In this paper, we study vacuum bubble collisions with various potentials including gravitation, assuming spherical, planar, and hyperbolic symmetry. We use numerical calculations from double-null formalism. Spherical symmetry can mimic the formation of a black hole via multiple bubble collisions. Planar and especially hyperbolic symmetry describes two bubble collisions. We study both cases, when two true vacuum regions have the same field value or different field values, by varying tensions. For the latter case, we also test symmetric and asymmetric bubble collisions, and see details of causal structures. If the colliding energy is sufficient, then the vacuum can be destabilized, and it is also demonstrated. This double-null formalism can be a complementary approach in the context of bubble collisions.

  5. Fluctuations, Intermittency and Predictivity

    NASA Astrophysics Data System (ADS)

    Charbonneau, Paul

    This chapter considers the various mechanisms capable of producing amplitude and duration variations in the various dynamo models introduced in Chap. 3 (10.1007/978-3-642-32093-4_3). After a survey of observed and inferred fluctuation patterns of the solar cycle, the effects on the basic cycle of stochastic forcing, dynamical nonlinearities and time delay are considered in turn. The occurrence of intermittency in a subset of these models is then investigated, with an eye on explaining Grand Minima observed in the solar activity record. The chapter closes with a brief discussion of solar cycle prediction schemes based on dynamo models.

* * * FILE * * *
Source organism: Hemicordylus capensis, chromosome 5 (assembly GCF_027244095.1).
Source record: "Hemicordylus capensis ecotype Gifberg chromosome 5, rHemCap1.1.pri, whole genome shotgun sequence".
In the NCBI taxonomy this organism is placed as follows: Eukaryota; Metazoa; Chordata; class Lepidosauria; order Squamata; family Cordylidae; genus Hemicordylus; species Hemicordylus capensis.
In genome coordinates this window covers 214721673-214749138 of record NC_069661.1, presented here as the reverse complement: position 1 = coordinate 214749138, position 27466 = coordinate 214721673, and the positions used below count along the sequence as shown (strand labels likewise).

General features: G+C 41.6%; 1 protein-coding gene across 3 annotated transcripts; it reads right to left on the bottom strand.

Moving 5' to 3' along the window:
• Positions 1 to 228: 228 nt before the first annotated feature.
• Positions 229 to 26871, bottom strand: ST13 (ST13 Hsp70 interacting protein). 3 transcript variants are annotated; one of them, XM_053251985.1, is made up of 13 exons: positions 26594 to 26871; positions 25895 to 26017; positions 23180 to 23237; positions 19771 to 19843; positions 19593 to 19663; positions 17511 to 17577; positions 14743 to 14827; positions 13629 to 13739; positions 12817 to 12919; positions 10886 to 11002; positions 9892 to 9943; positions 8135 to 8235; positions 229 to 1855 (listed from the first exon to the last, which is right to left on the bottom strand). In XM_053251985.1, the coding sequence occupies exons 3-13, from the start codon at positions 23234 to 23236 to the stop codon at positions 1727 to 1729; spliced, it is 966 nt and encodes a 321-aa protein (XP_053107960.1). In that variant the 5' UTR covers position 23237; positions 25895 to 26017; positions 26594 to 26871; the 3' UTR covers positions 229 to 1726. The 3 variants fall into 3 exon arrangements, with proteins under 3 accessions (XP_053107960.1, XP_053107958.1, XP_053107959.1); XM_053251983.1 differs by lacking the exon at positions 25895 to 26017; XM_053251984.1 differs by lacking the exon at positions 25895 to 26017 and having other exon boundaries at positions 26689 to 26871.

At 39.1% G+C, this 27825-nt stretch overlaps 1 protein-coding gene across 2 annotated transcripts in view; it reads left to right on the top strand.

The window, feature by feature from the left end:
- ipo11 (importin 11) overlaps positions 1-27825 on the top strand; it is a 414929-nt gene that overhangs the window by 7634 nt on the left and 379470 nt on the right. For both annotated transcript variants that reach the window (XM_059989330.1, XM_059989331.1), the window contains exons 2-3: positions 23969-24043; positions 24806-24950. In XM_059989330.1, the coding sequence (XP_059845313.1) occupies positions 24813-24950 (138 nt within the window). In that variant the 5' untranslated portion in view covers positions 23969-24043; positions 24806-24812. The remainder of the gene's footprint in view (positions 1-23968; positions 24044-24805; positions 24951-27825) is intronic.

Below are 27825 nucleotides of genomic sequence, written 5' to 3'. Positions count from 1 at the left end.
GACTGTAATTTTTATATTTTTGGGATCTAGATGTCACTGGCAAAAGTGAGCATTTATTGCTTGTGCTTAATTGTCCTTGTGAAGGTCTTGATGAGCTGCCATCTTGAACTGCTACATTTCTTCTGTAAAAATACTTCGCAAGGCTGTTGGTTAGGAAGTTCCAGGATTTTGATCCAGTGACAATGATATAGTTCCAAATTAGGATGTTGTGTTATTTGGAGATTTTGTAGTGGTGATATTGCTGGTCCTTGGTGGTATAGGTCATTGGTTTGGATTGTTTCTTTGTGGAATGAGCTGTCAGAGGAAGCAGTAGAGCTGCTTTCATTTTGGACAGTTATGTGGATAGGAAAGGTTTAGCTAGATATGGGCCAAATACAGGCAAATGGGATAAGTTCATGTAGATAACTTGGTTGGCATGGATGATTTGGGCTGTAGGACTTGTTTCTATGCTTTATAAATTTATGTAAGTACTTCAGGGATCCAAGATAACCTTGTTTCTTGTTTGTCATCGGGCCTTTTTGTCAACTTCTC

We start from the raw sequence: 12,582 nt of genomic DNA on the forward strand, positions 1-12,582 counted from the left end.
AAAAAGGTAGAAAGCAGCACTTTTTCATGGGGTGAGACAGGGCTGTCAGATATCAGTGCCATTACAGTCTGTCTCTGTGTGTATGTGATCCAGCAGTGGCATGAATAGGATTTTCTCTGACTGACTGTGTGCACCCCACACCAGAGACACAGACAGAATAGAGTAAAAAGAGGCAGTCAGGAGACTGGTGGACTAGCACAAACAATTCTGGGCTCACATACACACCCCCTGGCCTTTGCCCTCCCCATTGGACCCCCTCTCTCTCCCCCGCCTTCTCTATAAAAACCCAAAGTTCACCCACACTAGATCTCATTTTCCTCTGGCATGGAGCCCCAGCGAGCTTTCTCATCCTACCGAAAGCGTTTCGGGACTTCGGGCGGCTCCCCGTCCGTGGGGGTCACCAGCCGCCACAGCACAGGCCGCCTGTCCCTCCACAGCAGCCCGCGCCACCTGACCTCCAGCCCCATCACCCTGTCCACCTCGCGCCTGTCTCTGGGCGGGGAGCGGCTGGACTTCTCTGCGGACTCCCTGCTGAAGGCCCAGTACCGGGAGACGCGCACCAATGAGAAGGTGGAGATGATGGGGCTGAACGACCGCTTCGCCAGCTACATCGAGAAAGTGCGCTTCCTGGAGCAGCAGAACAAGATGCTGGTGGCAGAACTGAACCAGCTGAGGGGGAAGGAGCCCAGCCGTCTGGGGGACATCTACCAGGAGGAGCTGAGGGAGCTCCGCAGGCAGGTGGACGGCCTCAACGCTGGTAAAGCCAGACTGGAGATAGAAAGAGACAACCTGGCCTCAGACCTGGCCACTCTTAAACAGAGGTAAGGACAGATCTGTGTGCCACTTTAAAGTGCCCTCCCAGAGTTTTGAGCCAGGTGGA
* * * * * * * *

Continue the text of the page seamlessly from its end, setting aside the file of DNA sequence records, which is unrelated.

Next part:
6. Study on Pyroelectric Harvesters with Various Geometry.

    PubMed

    Siao, An-Shen; Chao, Ching-Kong; Hsiao, Chun-Ching

    2015-08-11

    Pyroelectric harvesters convert time-dependent temperature variations into electric current. The appropriate geometry of the pyroelectric cells, coupled with the optimal period of temperature fluctuations, is key to driving the optimal load resistance, which enhances the performance of pyroelectric harvesters. The induced charge increases when the thickness of the pyroelectric cells decreases. Moreover, the induced charge is extremely reduced for the thinner pyroelectric cell when not used for the optimal period. The maximum harvested power is achieved when a 100 μm-thick PZT (Lead zirconate titanate) cell is used to drive the optimal load resistance of about 40 MΩ. Moreover, the harvested power is greatly reduced when the working resistance diverges even slightly from the optimal load resistance. The stored voltage generated from the 75 μm-thick PZT cell is less than that from the 400 μm-thick PZT cell for a period longer than 64 s. Although the thinner PZT cell is advantageous in that it enhances the efficiency of the pyroelectric harvester, the much thinner 75 μm-thick PZT cell and the divergence from the optimal period further diminish the performance of the pyroelectric cell. Therefore, the designers of pyroelectric harvesters need to consider the coupling effect between the geometry of the pyroelectric cells and the optimal period of temperature fluctuations to drive the optimal load resistance.